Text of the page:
Democrats draw immigrants' ire after watering down amnesty provisions in budget bill

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House Democrats dropped plans for an expansive amnesty for illegal immigrants in their new budget proposal Wednesday, and instead called for a more tentative legal status for illegal immigrants that would block them from deportation but not offer a clear path to citizenship.

The move, which lawmakers had been hinting at, drew howls of protest from immigrant-rights activists who called it a betrayal of the promises President Biden and party leaders had made.

Under the new plan, illegal immigrants who arrived before 2011 would be granted “parole,” giving them a right to remain here for five years. They also will be granted work permits and permission to travel and to obtain coveted REAL ID-compliant driver’s licenses.

That is similar to the DACA program that already exists for illegal immigrant “Dreamers.”

While millions of illegal immigrants would gain a more secure foothold, they, like the Dreamers, would not have a new dedicated path to citizenship — though ones who have citizen family members could adjust their status based on those ties.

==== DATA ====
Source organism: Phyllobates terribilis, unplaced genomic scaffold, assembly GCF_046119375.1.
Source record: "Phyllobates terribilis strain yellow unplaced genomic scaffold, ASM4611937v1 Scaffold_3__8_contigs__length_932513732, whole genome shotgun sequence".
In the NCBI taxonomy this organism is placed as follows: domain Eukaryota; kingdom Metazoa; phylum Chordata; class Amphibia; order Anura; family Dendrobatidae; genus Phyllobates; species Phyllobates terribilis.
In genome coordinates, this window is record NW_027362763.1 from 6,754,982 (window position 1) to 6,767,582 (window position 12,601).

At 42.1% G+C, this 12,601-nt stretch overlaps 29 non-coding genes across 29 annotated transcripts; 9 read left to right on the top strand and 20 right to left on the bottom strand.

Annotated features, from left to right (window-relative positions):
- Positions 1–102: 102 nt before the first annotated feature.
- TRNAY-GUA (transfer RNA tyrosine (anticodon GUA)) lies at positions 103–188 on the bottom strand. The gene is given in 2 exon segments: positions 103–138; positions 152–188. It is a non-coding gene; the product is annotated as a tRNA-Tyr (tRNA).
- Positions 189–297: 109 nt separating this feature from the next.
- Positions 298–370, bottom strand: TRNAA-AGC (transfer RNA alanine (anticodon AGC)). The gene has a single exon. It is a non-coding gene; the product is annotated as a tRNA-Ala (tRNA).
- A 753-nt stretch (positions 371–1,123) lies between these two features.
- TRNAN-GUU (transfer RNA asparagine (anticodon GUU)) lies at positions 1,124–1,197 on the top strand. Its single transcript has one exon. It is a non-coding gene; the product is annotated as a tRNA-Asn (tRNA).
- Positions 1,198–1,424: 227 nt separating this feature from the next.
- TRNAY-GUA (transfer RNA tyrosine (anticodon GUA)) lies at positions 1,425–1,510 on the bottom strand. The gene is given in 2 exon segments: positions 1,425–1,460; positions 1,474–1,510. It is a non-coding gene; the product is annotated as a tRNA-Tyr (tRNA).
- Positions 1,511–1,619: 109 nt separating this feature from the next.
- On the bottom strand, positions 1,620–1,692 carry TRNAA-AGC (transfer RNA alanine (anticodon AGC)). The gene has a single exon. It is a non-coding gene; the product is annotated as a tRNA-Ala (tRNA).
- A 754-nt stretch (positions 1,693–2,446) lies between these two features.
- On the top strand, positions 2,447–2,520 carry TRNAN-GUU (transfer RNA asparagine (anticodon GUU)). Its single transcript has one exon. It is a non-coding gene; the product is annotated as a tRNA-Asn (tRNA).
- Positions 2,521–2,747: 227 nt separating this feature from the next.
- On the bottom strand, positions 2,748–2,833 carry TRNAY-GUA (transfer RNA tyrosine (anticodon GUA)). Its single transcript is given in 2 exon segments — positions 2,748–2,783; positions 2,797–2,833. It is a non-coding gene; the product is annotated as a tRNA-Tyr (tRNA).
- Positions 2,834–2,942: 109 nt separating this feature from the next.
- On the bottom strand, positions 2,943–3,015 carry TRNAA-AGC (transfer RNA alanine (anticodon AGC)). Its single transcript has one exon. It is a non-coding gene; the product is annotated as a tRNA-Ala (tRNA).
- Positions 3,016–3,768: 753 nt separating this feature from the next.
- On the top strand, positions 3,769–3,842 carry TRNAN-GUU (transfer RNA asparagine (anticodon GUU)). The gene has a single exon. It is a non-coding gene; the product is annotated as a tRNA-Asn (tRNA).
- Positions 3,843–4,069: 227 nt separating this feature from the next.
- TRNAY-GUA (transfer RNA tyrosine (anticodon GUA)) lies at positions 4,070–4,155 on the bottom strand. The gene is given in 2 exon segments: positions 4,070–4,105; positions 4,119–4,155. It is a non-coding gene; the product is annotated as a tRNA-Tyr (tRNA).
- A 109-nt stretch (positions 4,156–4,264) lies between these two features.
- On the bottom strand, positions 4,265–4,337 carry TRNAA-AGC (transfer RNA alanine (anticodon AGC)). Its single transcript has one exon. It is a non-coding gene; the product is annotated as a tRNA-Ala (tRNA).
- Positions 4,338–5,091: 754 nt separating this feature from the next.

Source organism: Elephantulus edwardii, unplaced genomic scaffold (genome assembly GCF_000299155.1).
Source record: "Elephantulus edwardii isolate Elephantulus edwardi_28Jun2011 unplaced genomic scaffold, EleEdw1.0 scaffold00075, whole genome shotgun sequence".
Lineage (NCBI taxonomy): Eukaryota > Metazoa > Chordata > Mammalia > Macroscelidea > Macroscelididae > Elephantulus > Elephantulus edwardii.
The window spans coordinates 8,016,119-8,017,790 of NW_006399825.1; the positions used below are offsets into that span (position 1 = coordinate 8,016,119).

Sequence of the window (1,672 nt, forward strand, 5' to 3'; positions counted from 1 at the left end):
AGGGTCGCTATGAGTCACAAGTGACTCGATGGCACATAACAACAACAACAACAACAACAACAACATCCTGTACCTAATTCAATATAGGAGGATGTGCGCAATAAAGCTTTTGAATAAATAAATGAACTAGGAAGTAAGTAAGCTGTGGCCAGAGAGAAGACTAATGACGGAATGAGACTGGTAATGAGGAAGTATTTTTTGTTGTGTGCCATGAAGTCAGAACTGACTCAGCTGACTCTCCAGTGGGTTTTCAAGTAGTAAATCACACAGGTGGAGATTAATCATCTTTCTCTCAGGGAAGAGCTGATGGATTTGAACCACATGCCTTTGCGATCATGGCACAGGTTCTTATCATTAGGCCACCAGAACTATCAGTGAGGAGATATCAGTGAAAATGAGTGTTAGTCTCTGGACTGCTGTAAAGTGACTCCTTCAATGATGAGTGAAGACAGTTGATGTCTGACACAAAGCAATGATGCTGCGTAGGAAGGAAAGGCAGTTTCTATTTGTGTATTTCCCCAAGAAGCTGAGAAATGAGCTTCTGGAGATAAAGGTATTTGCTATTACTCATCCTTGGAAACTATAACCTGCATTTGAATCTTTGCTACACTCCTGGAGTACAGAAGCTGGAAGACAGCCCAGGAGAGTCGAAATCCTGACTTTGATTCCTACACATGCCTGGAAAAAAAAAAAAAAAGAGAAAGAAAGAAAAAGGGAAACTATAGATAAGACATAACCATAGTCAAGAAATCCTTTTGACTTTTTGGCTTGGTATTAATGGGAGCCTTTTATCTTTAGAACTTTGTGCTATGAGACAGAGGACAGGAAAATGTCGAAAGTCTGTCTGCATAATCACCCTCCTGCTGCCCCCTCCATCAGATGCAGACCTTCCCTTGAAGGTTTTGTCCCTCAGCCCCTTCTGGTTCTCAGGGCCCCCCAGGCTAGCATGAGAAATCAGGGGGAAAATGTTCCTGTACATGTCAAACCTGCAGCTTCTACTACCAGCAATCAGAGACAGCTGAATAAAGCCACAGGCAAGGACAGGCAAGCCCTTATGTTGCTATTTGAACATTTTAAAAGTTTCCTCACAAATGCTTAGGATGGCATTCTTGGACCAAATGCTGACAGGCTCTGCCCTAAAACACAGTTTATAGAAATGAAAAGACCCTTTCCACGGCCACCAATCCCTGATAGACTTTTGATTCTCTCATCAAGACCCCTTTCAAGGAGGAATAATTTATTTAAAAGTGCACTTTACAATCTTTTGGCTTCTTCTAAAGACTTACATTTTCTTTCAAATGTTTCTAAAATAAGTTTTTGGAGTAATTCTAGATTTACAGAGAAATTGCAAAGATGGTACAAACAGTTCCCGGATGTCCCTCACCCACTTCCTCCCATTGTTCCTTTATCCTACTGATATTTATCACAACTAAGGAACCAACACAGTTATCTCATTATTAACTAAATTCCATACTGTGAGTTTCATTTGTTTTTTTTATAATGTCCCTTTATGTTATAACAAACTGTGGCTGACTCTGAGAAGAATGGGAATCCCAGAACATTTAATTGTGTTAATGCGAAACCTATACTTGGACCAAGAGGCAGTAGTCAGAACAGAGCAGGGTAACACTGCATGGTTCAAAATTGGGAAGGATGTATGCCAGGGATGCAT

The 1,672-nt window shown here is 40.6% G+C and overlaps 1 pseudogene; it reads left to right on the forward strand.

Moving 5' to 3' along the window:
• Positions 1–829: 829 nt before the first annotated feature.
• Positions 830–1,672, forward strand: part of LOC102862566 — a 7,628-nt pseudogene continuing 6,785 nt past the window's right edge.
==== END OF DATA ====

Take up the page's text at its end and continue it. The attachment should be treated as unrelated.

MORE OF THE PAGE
Activists said they had been promised full citizenship, and said illegal immigrants have earned it by holding down jobs amid the coronavirus pandemic.

“After four years of enduring the most anti-immigrant President in recent history, who sought out new and cruel ways to terrorize and rip apart families, immigrants need and deserve more than the temporary solutions and half-measures offered in this bill,” said Murad Awawdeh, executive director of the New York Immigration Coalition.

But the United Farm Workers, another significant voice in the immigration debate, called the tentative status “real, tangible relief” for illegal immigrants. UFW backed the new proposal.

Democrats have characterized the watered-down version as the best they can do given the rules of Congress.

In order to avoid a GOP-led filibuster, they are tacking the immigration language onto their $1.75 trillion budget bill, but the budget rules only allow provisions centered on fiscal matters. The Senate parliamentarian has concluded that offering citizenship rights is too broad to fit under the rules.

Activists have blasted the parliamentarian’s decision and called it merely advisory. They want to see Democrats disregard the ruling and flex their control of the chamber to declare immigration allowed under the budget.

That would mean the broader amnesty could be included — but it also would derail the longstanding practice of deferring to the parliamentarian, deepening the already nasty political divisions on Capitol Hill.

The House Democrats’ bill does retain provisions that would greatly expand legal immigration.

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